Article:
New research will enhance corona safety during cruises and help cruise lines again attract passengers onboard.
Researchers within Cell Biology and Industrial Management at Åbo Akademi University have developed models aimed at ensuring corona safety during cruises.
The coronavirus pandemic stopped the cruise industry more or less completely. Major international cruise lines, such as Royal Caribbean Group and Carnival Corporation, largely suspended their cruises during 2020, which resulted in practically zero turnover and losses amounting to billions.
Upon assignment by Business Finland, an interdisciplinary research team has been working to find solutions for managing the current crisis as well as possible future pandemics.
Within the Healthy Travel project, the researchers have developed models to describe work and passenger flows on vessels of different sizes as well as the need for testing in order to cost-effectively minimize the risk of embarkation of disease carriers.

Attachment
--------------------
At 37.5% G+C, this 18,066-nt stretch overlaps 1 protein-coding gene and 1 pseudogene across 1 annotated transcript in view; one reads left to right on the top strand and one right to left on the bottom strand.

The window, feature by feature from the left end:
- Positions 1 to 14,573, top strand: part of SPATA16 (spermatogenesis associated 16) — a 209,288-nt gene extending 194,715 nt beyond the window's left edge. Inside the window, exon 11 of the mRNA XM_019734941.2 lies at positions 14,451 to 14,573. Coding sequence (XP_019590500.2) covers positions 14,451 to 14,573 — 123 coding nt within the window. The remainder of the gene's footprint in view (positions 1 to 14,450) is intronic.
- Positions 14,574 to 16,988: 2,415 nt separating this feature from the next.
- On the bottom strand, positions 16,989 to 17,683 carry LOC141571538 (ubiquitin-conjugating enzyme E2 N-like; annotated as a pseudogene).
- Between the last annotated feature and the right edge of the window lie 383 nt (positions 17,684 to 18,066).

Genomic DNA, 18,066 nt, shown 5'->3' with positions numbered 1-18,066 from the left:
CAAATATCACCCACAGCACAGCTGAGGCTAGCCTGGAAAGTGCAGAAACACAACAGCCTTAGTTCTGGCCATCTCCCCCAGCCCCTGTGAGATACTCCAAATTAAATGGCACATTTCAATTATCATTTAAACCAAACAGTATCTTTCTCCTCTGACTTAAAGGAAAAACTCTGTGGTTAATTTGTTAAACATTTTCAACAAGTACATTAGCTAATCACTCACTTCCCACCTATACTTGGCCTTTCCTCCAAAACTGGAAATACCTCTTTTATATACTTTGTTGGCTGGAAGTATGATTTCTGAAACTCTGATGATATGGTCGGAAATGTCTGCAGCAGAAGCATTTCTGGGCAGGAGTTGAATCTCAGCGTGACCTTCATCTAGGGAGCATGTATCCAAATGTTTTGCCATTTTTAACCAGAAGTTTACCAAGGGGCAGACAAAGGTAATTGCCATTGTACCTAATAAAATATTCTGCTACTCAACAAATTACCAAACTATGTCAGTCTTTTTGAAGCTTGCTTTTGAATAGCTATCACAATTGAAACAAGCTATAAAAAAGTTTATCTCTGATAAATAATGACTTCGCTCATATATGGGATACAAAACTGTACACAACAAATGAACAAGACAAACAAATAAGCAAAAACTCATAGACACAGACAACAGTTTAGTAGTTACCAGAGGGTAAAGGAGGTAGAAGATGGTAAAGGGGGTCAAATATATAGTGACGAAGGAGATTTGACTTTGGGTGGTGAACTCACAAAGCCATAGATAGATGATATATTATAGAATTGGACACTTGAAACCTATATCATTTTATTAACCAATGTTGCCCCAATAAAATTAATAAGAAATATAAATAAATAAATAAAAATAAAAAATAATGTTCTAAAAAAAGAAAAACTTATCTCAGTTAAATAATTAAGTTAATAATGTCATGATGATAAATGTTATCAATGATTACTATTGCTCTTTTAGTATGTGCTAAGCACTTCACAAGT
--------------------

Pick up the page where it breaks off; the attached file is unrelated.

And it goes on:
We have identified situations where the risk of spreading the virus is particularly high and developed processes and procedures to minimize the risks.
Because the risk of infection spread is the largest when lots of people are gathered in confined spaces, we have primarily focused on embarkation and shared premises onboard, explains Magnus Hellström, Associate Professor in Industrial Management at Åbo Akademi University.
Moreover, the researchers have outlined how the different security levels can be used to prevent the virus from spreading onboard, depending on the infection situation. During a pandemic, the passenger numbers are limited and more attention is paid to cleaning the surfaces.
Also, the need for queuing and times spent in shared premises can be reduced by, for example, offering electronic restaurant bookings. The risk of spreading the virus can further be mitigated by placing hand sanitizers and mask recommendations at entrances and by acquiring coronavirus test equipment for use during the cruise.
Last spring in Japan, a virus outbreak originating from a single passenger on board the Diamond Princess resulted in about 700 persons falling ill. The case showed how important it is to invest in relatively simple screening procedures for embarkation and safety routines during the cruise.
Many of the measures implemented by cruise lines already create the conditions for much safer cruises than people may think, says Erik Niemelä, Project Researcher in Cell Biology at Åbo Akademi University.